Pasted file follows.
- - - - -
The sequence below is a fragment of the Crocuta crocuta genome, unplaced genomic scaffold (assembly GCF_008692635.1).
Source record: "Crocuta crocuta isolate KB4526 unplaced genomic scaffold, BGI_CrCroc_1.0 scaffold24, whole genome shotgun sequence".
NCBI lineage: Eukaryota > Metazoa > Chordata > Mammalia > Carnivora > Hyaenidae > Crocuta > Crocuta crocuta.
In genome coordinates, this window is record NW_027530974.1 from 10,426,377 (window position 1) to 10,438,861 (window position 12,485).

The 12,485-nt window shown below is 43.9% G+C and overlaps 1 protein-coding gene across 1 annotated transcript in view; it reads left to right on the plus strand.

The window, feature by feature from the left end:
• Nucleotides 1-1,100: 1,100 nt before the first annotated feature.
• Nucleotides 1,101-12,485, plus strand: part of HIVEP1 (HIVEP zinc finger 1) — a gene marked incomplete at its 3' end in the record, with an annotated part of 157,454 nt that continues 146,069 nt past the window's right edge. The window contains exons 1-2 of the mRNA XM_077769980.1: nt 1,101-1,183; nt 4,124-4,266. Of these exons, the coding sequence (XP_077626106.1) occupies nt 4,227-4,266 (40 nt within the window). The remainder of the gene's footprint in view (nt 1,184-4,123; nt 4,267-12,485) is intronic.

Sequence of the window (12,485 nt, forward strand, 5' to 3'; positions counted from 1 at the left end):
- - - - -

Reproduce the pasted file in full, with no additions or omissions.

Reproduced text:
The sequence below is a fragment of the Crocuta crocuta genome, unplaced genomic scaffold (assembly GCF_008692635.1).
Source record: "Crocuta crocuta isolate KB4526 unplaced genomic scaffold, BGI_CrCroc_1.0 scaffold24, whole genome shotgun sequence".
NCBI lineage: Eukaryota > Metazoa > Chordata > Mammalia > Carnivora > Hyaenidae > Crocuta > Crocuta crocuta.
In genome coordinates, this window is record NW_027530974.1 from 10,426,377 (window position 1) to 10,438,861 (window position 12,485).

The 12,485-nt window shown below is 43.9% G+C and overlaps 1 protein-coding gene across 1 annotated transcript in view; it reads left to right on the plus strand.

The window, feature by feature from the left end:
• Nucleotides 1-1,100: 1,100 nt before the first annotated feature.
• Nucleotides 1,101-12,485, plus strand: part of HIVEP1 (HIVEP zinc finger 1) — a gene marked incomplete at its 3' end in the record, with an annotated part of 157,454 nt that continues 146,069 nt past the window's right edge. The window contains exons 1-2 of the mRNA XM_077769980.1: nt 1,101-1,183; nt 4,124-4,266. Of these exons, the coding sequence (XP_077626106.1) occupies nt 4,227-4,266 (40 nt within the window). The remainder of the gene's footprint in view (nt 1,184-4,123; nt 4,267-12,485) is intronic.

Sequence of the window (12,485 nt, forward strand, 5' to 3'; positions counted from 1 at the left end):